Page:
In the United States there are currently 6,841 different mining operations ranging from aluminum to zircon.  Although 6,841 mines sounds like a lot of mining operations you must evaluate that number against the total demand of minerals. Consider that every American born in 2007 is estimated to use the following amounts of nonfuel mineral commodities over their lifetime (data pulled from MII):

  • Aluminum (bauxite) 5,677 pounds
  • Cement 65,480 pounds
  • Clays 19,245 pounds
  • Copper 1,309 pounds 
  • Gold 1,576 ounces
  • Iron ore  29,608 pounds
  • Lead 928 pounds
  • Phosphate rock  19,815 pounds 
  • Stone, sand, and gravel  1.61 million pounds 
  • Zinc 671 pounds 

Now consider that there were 4,315,000 babies born in 2007 (U.S. Census Bureau). So when you start multiplying the amounts of estimated use of each of the minerals you can quickly see 6,841 mines is not really a whole lot!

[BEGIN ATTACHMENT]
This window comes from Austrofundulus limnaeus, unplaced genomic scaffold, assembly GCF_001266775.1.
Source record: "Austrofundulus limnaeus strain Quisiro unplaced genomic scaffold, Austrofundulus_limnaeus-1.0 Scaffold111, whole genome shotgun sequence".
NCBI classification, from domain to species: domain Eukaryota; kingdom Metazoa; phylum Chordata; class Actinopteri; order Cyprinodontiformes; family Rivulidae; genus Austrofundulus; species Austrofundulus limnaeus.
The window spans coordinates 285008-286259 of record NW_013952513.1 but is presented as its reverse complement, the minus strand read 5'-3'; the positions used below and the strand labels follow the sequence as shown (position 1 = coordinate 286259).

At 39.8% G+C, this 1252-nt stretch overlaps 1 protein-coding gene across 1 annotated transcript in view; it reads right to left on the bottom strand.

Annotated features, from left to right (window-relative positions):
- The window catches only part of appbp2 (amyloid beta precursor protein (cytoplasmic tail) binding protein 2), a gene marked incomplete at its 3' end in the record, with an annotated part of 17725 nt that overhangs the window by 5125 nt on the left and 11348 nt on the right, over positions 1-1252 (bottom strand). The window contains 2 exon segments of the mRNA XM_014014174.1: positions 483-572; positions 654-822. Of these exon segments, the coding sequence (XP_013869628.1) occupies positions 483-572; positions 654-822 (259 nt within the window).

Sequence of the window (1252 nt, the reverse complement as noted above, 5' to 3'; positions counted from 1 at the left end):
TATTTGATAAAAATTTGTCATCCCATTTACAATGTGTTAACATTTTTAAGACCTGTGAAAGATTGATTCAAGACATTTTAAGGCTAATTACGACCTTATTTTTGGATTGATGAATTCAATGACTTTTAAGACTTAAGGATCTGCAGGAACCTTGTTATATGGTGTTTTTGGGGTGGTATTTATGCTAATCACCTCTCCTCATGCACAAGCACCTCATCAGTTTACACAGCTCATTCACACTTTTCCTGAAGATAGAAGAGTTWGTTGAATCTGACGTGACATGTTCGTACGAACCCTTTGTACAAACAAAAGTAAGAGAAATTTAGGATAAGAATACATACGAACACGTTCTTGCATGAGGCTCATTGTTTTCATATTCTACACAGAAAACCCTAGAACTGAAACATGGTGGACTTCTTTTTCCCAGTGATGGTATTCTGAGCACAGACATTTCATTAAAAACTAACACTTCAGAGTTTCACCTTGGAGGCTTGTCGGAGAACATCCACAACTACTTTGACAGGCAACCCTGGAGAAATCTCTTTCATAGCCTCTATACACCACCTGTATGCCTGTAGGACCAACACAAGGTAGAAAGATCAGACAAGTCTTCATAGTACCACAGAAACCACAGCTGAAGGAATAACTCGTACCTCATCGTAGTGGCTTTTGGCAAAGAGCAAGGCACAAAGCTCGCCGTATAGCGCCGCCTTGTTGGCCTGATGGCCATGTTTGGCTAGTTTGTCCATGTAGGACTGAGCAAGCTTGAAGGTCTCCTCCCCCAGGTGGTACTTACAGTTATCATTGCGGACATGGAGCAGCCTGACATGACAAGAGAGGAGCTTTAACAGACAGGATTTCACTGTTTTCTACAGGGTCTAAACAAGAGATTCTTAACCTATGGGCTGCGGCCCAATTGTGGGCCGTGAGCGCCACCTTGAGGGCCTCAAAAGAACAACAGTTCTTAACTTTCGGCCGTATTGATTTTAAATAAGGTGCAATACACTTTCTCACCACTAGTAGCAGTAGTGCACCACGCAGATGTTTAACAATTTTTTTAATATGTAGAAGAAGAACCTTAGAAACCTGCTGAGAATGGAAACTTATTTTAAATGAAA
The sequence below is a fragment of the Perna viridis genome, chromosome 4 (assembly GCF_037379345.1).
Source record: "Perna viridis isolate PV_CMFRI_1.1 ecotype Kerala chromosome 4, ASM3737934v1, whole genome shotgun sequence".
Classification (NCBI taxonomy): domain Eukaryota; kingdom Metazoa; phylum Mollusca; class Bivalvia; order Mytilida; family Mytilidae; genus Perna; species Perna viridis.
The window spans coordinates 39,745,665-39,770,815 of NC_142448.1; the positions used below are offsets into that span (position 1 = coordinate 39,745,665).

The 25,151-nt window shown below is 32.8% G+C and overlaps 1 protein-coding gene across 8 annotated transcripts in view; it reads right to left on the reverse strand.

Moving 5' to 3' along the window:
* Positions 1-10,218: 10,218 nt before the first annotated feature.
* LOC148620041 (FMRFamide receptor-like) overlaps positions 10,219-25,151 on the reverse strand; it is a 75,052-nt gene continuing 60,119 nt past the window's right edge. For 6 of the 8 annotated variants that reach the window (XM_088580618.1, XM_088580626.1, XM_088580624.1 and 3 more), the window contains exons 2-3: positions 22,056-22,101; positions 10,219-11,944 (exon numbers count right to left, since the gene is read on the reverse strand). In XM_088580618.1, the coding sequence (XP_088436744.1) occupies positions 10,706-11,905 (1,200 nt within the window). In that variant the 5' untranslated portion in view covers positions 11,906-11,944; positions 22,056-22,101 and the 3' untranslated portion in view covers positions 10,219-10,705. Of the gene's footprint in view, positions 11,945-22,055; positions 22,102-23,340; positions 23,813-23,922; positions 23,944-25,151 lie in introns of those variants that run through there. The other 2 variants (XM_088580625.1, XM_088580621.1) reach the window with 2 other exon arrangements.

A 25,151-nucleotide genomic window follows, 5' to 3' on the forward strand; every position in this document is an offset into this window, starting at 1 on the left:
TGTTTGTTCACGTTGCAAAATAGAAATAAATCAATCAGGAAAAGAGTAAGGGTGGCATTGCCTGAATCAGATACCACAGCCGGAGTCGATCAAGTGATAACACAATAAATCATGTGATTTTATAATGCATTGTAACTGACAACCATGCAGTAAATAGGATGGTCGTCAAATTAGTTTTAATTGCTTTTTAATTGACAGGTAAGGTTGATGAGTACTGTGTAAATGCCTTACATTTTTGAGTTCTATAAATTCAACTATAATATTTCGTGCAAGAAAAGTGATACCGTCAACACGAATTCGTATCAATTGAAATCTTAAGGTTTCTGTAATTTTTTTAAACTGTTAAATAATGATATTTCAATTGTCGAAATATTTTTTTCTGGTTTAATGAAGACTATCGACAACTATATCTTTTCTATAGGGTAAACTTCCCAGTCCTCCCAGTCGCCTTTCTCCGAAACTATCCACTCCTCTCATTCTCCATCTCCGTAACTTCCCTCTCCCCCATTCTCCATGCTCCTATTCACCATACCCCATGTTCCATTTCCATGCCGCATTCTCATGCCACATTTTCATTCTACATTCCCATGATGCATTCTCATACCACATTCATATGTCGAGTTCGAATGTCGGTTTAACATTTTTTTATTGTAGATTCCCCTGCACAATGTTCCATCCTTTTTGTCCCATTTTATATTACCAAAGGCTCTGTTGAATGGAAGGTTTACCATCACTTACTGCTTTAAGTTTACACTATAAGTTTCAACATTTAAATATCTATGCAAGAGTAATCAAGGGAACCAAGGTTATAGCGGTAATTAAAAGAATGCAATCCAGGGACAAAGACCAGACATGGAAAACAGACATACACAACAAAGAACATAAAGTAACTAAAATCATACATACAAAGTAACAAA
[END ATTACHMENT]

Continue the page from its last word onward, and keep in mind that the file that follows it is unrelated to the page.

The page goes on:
Lithium, Cadmium, Cobalt, Nickel By The Numbers

Chile was the leading lithium chemical producer in the world with Argentina, China, and the United States as additional major producers.  The United States remained the leading consumer of lithium minerals and compounds and the leading producer of value-added lithium materials. Incidentally only one company produced lithium compounds in the U.S. and that is at the Silver Peak Mine in Nevada run by the Chemetall Foote Corporation.  Lithium is used not only in batteries but also in ceramics and glass, lubricating greases, pharmaceuticals and polymers, air conditioning, primary aluminum production, continuous casting, chemical processing and other uses. In terms of annual quantity of lithium the USGS estimates that in the U.S in 2005 5,000,000 pounds of lithium was used in rechargeable batteries.